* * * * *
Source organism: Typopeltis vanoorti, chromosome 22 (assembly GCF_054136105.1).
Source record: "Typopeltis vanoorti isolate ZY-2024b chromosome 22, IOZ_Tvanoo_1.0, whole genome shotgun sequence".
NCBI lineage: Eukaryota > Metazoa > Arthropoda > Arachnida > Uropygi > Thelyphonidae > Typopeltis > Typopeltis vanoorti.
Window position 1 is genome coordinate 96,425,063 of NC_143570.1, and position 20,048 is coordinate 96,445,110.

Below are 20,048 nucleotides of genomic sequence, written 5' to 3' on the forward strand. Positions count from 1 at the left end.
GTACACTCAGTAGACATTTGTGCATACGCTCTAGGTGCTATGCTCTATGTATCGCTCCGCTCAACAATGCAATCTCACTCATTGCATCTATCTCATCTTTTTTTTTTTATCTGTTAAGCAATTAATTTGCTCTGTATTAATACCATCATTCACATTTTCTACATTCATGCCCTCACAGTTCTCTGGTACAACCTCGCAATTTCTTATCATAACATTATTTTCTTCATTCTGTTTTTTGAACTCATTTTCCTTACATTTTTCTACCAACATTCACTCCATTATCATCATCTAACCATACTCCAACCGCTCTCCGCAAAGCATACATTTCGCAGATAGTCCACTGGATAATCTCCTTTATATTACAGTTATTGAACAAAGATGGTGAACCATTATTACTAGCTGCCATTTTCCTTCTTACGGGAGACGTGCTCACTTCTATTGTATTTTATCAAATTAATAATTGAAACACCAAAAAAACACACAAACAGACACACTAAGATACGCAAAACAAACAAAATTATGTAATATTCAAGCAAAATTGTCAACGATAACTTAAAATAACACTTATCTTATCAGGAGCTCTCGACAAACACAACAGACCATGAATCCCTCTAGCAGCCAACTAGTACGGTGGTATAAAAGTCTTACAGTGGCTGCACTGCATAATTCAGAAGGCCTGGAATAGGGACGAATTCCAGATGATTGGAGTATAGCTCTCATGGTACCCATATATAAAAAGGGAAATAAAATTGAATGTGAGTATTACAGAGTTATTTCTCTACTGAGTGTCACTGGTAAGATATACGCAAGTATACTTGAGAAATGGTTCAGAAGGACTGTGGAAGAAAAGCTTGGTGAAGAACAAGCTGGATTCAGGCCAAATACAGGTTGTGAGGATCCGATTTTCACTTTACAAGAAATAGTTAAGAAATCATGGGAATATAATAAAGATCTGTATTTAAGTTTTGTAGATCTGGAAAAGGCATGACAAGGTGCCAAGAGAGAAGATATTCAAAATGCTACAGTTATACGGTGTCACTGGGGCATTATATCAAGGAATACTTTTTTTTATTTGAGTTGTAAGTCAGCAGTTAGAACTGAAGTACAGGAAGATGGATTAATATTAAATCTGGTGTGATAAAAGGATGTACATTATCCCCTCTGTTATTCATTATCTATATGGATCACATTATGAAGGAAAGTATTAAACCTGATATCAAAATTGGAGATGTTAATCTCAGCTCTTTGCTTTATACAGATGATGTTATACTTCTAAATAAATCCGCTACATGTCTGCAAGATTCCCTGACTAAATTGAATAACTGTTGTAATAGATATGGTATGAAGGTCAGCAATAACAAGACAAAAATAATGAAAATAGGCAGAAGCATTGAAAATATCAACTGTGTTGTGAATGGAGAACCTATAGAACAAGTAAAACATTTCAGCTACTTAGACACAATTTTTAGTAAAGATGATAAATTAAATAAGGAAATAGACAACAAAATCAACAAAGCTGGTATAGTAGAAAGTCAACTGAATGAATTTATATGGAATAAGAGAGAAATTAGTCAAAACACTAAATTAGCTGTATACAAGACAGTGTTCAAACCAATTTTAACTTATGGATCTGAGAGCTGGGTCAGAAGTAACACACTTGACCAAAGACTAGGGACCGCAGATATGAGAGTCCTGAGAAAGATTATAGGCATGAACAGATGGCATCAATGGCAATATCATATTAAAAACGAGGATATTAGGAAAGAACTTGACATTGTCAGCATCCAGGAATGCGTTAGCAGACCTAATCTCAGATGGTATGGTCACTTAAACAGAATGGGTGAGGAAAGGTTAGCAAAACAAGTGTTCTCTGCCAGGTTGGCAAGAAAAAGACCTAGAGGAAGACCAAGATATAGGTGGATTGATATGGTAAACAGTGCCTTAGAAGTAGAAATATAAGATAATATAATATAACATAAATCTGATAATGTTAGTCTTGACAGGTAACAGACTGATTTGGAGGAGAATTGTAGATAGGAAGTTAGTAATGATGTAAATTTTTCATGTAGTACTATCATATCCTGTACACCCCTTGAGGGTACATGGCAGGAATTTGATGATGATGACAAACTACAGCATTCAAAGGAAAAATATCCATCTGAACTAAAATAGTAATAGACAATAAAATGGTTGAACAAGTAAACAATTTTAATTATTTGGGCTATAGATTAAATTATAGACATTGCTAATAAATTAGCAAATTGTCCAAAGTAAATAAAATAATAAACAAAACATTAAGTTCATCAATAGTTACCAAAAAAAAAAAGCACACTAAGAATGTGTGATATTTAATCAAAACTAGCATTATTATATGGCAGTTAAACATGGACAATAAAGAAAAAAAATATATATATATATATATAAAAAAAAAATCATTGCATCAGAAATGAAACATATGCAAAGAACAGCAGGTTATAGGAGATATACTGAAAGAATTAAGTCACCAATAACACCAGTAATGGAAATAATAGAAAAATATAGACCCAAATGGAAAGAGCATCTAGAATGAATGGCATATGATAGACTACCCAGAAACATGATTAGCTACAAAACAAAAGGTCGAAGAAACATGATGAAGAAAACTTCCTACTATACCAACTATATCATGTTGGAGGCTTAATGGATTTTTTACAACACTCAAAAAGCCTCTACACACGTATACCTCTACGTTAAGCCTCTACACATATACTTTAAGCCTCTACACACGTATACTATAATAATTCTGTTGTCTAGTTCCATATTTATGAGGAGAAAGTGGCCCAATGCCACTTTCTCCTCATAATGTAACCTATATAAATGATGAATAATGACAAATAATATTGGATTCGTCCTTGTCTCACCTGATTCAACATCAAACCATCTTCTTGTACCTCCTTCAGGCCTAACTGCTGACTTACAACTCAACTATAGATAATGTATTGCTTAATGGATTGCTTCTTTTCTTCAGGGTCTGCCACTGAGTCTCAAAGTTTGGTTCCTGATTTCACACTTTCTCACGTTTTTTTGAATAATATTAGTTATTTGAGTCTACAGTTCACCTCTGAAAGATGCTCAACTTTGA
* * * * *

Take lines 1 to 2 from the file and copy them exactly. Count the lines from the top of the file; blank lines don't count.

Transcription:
Source organism: Typopeltis vanoorti, chromosome 22 (assembly GCF_054136105.1).
Source record: "Typopeltis vanoorti isolate ZY-2024b chromosome 22, IOZ_Tvanoo_1.0, whole genome shotgun sequence".